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As of May 1, most abortions in Florida are banned beyond six weeks of pregnancy — before many women know they are pregnant.

But voters in Florida have the option to restore access to abortion up until the time of viability, when a fetus can survive outside the mother’s womb, with a ballot initiative known as Amendment 4, which will appear on the state’s general election ballots on Nov. 5.

As of May 1, it is a felony in Florida to perform or participate in an abortion after six weeks of pregnancy, about two weeks after a missed period. The ban has exceptions for rape, incest and human trafficking and in those cases allows abortions up to 15 weeks of pregnancy.

The current six-week ban, which has been labeled “extreme” by abortion-rights groups, women’s groups and Democratic Florida lawmakers, went into effect after the state Supreme Court on April 1 upheld Florida’s prior ban on abortions beyond 15 weeks of pregnancy. 

The court ruled that people’s rights to privacy, which are guaranteed in the state constitution, did not extend to abortions. On the same day, the same high court approved the language for Amendment 4, allowing voters to decide the state’s abortion laws.

“The six-week ban is an insult to women and a direct attack on our fundamental and reproductive healthcare rights. I trust women to be able to make their own decisions in life and decide what is best for themselves,” Florida State Sen. Linda Stewart, a Democrat, said in April 2023, when Gov. Ron DeSantis signed the six-week ban with little fanfare late at night. “Just over a year after reducing the number of weeks to obtain an abortion to 15, the legislature has once again decided to take up the issue of women’s bodily autonomy by looking to reduce the already limiting time constraint to a mere six weeks.”

Floridians are still required to wait 24 hours between two separate doctor appointments before getting an abortion. The bill also prohibits medications that will induce an abortion from being prescribed via telehealth appointments, and requires in-person consultation with doctors. 

“Many women may not be able to confirm their pregnancy until week four, and now the state of Florida expects them to get appointments with two doctors and make this kind of a major decision in just a couple of weeks? Many people may have irregular menstrual cycles and might not be aware they have missed a period. This entire piece of legislation is ludicrous, unrealistic, and a major overreach by Florida’s government into our everyday lives, and in essence this bill is a complete ban on abortion,” Stewart said last year.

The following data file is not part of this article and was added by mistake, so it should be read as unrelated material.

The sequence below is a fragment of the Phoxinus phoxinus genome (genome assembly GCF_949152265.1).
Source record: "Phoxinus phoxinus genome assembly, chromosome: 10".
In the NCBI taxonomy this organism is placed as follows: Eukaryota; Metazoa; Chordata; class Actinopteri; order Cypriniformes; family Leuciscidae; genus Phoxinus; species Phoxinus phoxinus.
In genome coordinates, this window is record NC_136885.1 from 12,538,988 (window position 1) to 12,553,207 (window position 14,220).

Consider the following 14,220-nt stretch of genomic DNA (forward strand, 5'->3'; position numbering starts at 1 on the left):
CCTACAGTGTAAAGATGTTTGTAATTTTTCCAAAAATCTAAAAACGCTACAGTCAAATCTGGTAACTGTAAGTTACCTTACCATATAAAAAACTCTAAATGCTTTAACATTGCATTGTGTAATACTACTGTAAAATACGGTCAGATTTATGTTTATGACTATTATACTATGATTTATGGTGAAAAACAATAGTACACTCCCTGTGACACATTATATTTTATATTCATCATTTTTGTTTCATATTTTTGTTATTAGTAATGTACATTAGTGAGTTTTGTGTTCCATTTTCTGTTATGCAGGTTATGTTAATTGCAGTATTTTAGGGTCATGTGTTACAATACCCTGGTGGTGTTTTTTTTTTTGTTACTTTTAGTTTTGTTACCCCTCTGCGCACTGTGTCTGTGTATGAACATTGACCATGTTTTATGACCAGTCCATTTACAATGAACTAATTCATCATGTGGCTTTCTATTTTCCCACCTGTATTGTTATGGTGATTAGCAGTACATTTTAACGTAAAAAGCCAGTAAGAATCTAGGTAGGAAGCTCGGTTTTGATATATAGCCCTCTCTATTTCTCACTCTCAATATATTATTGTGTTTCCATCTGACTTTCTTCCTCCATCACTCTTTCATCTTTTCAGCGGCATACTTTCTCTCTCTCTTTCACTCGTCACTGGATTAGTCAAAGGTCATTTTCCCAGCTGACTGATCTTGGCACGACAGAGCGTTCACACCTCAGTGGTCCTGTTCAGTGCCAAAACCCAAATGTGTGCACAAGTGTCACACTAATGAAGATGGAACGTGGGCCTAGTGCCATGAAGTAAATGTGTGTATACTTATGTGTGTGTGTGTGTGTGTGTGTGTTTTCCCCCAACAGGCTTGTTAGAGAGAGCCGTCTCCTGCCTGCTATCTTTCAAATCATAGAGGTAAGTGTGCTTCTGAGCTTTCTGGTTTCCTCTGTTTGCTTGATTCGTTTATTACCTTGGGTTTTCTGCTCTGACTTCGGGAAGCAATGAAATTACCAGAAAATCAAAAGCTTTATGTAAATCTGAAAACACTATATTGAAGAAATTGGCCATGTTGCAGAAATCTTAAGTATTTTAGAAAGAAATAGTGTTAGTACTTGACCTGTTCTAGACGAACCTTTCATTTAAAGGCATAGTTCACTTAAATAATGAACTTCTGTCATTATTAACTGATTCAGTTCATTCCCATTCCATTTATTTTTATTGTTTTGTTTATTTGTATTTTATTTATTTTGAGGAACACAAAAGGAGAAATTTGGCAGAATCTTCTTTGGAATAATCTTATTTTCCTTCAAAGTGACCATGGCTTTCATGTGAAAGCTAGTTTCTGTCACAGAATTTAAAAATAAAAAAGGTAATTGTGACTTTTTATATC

The ban does include exceptions to save the mother’s life and for cases of rape and incest, but with restrictions.

Other abortion-rights advocates pointed to the broader damage Florida’s new ban could have on surrounding Southern states, many of which have banned abortion almost entirely. Women in those states often viewed Florida as an option where they could come for an abortion. But that’s no longer the case, even for women who can afford to travel for an abortion.

Those who oppose abortion and support the six-week ban called it a win.

Florida State Sen. Erin Grall, a Republican who sponsored the six-week ban, said, “We live in a time where the consequences of our actions are an afterthought and convenience has been a substitution for responsibility. This is unacceptable when it comes to the protection of the most vulnerable.”

Mandy Miles
Mandy Miles drops stuff, breaks things and falls down more than any adult should. An award-winning writer, reporter and columnist, she's been stringing words together in Key West since 1998. "Local news is crucial," she says. "It informs and connects a community. It prompts conversation. It gets people involved, holds people accountable. The Keys Weekly takes its responsibility seriously. Our owners are raising families in Key West & Marathon. Our writers live in the communities we cover - Key West, Marathon & the Upper Keys. We respect our readers. We question our leaders. We believe in the Florida Keys community. And we like to have a good time." Mandy's married to a saintly — and handy — fishing captain, and can't imagine living anywhere else.